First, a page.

Earlier this year, I was invited to sit down for an interview with leadership coach Ishita Gupta. As we sat waiting for the techs to get things ready, she casually mentioned she was about to climb Mount Everest.

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Well, sort of. She was really climbing Kilimanjaro.

Ok. It’s complicated.

Ishita had signed up for an Everesting challenge, in which hikers ascend some of the world’s tallest mountains: Kilimanjaro, Denali, Everest. But instead of flying to Tanzania, Alaska, or Nepal armed with ropes and ice-axes, participants travel to Idaho, Vermont, or Utah. …


I’ve been talking a lot about courage recently. I’m starting to conclude that it’s one of the most important characteristics for any entrepreneur.

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I wrote last time— and in my book That Will Never Work — about how Netflix walked away from our lucrative business of selling DVDs to focus everything on rental. If you know me, you’ve heard me tell that story dozens of times. You’re probably sick of it. …


Ever since I left Netflix in 2003, people have been telling me the same thing:

You should write a book.

And I always have said the same thing in response:

Why the hell would I want to do that?

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My son Logan and I, with Reed Hastings smiling in the background, on our way to the Netflix IPO

See, I’ve known people who wrote books. And they told me a couple things: It was hard work, it took forever, and most of them were unhappy with the finished product. If you wrote honestly about yourself, it sounded like you were bragging. If you wrote honestly about other people, it sounded like you were settling old scores.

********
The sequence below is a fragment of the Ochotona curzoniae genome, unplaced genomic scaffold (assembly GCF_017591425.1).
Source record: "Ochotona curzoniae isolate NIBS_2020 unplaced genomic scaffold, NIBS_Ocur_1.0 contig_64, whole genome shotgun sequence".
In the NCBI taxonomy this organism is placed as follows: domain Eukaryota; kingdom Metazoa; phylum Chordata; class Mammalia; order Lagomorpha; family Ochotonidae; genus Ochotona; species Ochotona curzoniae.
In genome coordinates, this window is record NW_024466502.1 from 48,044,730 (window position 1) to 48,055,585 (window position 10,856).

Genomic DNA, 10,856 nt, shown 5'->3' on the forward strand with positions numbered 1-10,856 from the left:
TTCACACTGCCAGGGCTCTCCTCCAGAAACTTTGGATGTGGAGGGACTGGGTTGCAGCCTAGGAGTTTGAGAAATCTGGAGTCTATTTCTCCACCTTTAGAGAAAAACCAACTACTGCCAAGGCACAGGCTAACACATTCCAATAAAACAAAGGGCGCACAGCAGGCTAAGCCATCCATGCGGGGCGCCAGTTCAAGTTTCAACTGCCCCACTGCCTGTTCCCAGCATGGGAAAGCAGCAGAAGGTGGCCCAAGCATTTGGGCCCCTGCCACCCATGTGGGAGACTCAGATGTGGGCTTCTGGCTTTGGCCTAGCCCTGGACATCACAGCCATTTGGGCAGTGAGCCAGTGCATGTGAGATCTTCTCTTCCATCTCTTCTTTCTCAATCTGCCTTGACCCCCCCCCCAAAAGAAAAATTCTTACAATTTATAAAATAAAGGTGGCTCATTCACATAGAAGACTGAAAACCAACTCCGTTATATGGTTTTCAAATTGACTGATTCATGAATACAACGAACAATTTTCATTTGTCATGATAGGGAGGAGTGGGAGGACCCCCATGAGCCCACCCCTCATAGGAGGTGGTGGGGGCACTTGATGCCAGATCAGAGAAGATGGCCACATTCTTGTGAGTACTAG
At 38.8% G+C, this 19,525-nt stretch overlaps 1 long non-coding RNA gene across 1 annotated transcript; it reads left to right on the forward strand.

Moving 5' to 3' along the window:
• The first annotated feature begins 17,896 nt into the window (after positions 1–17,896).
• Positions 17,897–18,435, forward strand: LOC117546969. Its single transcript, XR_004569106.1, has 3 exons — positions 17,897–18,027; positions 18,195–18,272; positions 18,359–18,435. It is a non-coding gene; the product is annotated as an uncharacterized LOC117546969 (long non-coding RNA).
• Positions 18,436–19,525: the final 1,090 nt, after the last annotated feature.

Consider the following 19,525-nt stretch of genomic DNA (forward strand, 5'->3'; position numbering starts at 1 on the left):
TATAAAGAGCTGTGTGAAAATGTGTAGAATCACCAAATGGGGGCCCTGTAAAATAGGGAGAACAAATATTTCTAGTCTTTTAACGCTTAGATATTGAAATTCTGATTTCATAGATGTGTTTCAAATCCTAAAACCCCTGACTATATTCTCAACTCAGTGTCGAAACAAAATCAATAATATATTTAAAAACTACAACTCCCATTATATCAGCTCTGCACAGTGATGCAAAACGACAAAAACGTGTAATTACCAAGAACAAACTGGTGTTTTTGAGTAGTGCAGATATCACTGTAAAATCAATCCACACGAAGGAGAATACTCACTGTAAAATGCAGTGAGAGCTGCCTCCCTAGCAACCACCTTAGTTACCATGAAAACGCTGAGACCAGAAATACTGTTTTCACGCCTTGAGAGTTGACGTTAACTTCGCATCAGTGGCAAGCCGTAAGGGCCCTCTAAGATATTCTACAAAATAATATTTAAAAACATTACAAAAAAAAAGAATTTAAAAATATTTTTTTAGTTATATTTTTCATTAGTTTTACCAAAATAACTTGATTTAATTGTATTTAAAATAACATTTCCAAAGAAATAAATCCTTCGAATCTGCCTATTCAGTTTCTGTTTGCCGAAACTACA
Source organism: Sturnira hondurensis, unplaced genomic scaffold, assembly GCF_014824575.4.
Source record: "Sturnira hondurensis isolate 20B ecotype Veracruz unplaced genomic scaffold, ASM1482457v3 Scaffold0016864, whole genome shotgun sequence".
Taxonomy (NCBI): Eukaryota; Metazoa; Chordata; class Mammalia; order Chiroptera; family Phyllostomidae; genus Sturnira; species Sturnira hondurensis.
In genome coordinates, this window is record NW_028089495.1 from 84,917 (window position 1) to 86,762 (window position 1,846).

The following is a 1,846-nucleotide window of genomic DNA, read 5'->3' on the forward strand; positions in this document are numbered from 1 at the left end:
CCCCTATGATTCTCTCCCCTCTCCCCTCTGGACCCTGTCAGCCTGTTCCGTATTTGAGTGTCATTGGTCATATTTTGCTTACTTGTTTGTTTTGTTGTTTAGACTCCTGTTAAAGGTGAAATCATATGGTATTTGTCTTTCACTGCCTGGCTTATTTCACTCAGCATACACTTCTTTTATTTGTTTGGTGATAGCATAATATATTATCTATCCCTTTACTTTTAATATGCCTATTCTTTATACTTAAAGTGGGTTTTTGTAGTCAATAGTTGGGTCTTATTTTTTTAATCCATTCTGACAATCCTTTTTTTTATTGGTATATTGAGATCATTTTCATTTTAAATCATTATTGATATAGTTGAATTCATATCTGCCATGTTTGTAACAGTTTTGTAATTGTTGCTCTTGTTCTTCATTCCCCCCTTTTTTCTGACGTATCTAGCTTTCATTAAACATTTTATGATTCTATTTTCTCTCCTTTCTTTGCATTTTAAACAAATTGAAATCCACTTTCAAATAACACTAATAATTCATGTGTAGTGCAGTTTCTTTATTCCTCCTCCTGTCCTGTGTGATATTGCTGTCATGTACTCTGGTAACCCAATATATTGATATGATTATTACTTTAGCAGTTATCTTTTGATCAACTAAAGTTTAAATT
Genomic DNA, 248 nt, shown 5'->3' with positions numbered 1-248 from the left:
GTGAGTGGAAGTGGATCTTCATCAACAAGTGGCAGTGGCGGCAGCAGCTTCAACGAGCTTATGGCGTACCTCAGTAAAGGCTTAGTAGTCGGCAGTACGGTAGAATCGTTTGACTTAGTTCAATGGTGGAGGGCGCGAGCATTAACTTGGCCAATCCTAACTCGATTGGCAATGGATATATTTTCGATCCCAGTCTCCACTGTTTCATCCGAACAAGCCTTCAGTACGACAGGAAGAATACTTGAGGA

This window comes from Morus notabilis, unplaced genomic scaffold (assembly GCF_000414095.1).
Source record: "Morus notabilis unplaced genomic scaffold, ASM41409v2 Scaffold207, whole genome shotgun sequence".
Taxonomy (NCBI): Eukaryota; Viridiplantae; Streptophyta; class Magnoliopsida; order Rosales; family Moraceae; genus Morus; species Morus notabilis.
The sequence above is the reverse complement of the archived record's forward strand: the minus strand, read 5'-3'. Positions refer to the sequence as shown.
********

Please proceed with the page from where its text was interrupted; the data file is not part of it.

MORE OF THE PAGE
In the years…


My first real job lasted for three years. It ended the day I was unceremoniously fired.

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In retrospect, it was pretty clear I had it coming to me. I pushed everyone too hard. I didn’t tolerate fools at all, much less gladly. I ignored every warning, because “what did they know?” And it all ended the morning my CEO called me into his office to let me know that my services would no longer be needed.

Or at least it should have ended that morning.

You see, when I got fired I thought I could still beat the system. Having…


When I was a kid, it was common knowledge that if you wanted to be a songwriter, you had to move to Nashville. That’s where all the music publishers were, all the session musicians, all the open mic nights filled with industry execs at The Bluebird Café.

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The Bluebird Cafe in Nashville, Tennessee by wewon31.

The same was true for actors. Want to make it big in the movies? Move to L.A., home of the studios and the agents, the casting calls and the walk-on extras.

Nowadays, when I talk to aspiring entrepreneurs, many of them feel the same way about Silicon Valley. “If I want to make…

Marc Randolph

Netflix Co-founder. Entrepreneur, Investor and Advisor